Horsley said NDSU is working toward improved fusarium head blight (scab) resistance, to reduce accumulation of toxins. New varieties now exist that have better harvest characteristics -- they stand better at maturity and don't have to be swathed, as traditional barley crops are handled. Some of the new numbered varieties are being tested by the industry to determine whether they'll be acceptable. One project is looking to reduce pre-harvest sprouting.

The officials speaking on the tour alluded to the idea that barley will need profitability and equity with other crops if it's going to continue to be grown. That will require better harvest characteristics.

"I've seen more straight combining this year on varieties like Tradition," Horsley said. "They're much better than the older varieties used to be, but newer varieties we're working with are even shorter than tradition and will stand much, much better."

Politics and government policies are changing things.

Some Canadian farmers and marketers on the trip said they think Canada will produce more higher-yielding barley and wheat varieties as the Canadian Wheat Board monopoly goes away in August. One, who declined to be identified, said the historical spread for malting and feed barley was $1 to $2 per bushel, or $45 to $100 per metric ton. Now that spread has narrowed to about 50 cents per bushel, so farmers are more likely to try it for malting, but won't see as big a price cut for it if it doesn't make malting. Then mainline grain companies that contract barley production are more able to move off-grade, feed varieties.

"We may see some higher-yielding malt barley varieties go into the ground, potentially," the man said. Farmers often were producing higher-quality grain than the market was looking for, and were not being rewarded for that quality, said Eldon Klippenstein, of K2K Farms Ltd., Altona, Manitoba.

Little feed barley

Steve Edwardson, executive director of the North Dakota Barley Council in Fargo, N.D., said barley production has been trending downward in recent years. Barley acres nationwide have declined by about 312,000 annually since 1987, as a result of competition with crops that have better pest control, ease of production and consistent profitability. "It's been a straight downward trend," he said.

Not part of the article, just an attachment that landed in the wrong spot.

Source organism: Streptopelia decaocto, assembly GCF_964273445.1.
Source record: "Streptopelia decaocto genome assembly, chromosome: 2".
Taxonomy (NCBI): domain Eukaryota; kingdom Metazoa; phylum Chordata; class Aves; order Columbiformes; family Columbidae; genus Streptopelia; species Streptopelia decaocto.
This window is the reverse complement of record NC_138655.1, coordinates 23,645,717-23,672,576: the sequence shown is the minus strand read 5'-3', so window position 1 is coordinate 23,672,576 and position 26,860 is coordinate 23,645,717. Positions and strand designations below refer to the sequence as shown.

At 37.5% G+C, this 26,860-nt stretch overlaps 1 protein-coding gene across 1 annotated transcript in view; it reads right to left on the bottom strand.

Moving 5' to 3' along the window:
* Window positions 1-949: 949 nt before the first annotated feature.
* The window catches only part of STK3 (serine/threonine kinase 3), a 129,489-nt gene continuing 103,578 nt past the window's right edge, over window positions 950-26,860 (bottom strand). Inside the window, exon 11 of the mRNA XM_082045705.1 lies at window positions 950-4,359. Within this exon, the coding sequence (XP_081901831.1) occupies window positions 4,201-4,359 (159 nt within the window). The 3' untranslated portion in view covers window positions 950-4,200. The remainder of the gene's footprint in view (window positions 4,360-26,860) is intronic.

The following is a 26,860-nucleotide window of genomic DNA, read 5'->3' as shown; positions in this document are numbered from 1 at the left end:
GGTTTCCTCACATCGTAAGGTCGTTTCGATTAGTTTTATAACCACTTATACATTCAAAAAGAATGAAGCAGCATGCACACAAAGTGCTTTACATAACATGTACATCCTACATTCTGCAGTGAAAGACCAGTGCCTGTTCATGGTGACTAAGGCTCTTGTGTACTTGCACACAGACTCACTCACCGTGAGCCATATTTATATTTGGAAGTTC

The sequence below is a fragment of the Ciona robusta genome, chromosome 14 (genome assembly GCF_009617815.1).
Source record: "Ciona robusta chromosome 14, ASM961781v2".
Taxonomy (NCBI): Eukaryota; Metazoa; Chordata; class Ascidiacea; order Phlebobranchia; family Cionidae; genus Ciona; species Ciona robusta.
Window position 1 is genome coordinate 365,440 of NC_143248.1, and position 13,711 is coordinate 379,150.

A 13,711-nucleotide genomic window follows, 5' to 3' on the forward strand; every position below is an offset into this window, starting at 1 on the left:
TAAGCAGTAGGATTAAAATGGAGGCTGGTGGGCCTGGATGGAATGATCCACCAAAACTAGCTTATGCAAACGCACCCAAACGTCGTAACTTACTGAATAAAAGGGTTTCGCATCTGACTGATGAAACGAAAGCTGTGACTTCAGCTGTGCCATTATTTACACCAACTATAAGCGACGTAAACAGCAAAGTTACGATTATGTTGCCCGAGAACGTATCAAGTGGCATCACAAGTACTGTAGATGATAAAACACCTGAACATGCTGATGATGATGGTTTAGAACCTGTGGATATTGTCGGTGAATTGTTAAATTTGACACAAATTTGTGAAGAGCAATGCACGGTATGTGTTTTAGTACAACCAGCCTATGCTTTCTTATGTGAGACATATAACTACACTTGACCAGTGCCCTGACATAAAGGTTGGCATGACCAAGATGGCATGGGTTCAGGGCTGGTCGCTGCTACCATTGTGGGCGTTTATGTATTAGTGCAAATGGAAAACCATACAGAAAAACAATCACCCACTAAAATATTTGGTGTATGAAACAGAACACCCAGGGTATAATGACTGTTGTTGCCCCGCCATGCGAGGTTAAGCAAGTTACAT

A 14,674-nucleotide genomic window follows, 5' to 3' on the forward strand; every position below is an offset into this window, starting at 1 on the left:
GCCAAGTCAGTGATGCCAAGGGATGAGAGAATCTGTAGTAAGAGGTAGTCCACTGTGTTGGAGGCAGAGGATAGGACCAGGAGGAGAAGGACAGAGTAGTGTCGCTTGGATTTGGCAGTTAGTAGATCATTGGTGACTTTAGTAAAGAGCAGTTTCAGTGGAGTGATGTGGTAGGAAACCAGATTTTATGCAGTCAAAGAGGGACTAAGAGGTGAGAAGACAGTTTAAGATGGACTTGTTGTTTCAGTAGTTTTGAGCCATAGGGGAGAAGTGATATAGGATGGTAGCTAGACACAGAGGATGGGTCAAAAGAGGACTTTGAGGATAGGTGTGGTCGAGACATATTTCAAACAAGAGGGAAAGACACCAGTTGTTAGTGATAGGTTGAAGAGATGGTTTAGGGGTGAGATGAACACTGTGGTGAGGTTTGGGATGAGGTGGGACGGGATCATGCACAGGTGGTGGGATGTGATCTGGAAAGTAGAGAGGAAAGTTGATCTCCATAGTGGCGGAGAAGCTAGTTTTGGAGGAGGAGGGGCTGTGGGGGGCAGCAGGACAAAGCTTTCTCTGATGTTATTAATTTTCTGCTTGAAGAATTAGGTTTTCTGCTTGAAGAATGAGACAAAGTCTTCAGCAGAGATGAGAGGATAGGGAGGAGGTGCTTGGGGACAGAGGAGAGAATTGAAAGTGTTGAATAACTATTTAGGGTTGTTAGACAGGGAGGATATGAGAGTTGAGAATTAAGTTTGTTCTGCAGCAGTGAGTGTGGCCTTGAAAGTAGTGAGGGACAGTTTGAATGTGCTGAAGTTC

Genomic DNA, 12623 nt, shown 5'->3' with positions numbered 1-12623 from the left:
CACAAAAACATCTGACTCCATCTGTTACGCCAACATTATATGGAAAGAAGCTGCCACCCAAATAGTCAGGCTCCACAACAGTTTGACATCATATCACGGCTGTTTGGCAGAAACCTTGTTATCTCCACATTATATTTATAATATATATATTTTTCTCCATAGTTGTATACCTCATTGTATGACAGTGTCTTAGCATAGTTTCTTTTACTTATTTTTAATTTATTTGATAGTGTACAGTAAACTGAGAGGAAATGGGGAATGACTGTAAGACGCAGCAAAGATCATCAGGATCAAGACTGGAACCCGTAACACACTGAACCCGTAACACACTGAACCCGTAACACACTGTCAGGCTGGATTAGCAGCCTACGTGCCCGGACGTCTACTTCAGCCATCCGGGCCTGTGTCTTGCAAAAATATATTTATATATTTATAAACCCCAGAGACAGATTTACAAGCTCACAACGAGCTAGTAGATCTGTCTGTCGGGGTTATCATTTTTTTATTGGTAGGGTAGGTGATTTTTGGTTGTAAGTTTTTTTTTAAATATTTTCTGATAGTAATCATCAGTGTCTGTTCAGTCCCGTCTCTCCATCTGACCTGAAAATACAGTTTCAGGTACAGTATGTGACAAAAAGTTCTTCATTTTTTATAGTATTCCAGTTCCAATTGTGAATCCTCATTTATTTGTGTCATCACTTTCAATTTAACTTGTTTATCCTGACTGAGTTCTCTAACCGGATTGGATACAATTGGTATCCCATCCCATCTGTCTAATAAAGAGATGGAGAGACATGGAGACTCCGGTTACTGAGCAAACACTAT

He added industry leaders at all levels must realize why farmers make enterprise selections. "It's about turning inventory and generating cash flow," he said.

The primary loss of barley production has been feed barley, as farmers have shifted from barley to corn for feeding livestock, he said. "With less barley to choose from, malting companies implemented contracting programs with growers to secure production" since about 2004 and 2005, to assure supply, Edwardson said. Barley production for food, alcohol and industrial use remains relatively constant.

Barley isn't like corn and soybeans in that it must be delivered in a living state, meaning it has to maintain germination to be considered for malt. Other crops are more forgiving.

In the past five to 10 years, barley -- long seen as a commodity crop -- has become a specialty crop. "That's something we don't see very often," Edwardson said. "Typically you see a specialty crop become commoditized; here it's gone the other direction. About 25 to 30 percent of the barley crop would make it into malting channels 20 years ago, but now two-thirds of the crop is malting."

Many of the people in the industry have had very little access to barley plants, but may play a role in marketing or processing the crop. Most of the group was able to tour the Cargill malt plant, built in the 1970s by Laddish Malting. The plant employs about 120 people. It was acquired by Cargill in 1991 and changed its identity to Cargill in 2001. It has been remodeled in the past six years to increase its capacity, company officials said.

"They probably thought each stem comes from a different seed, so we show them how a plant produces multiple tillers," Horsley said. He also showed tour participants how heat in May reduced the number of tillers and affected the size of the spike. "We show them that it's different stresses across a season that will affect the plant -- not only drought at the end of the year."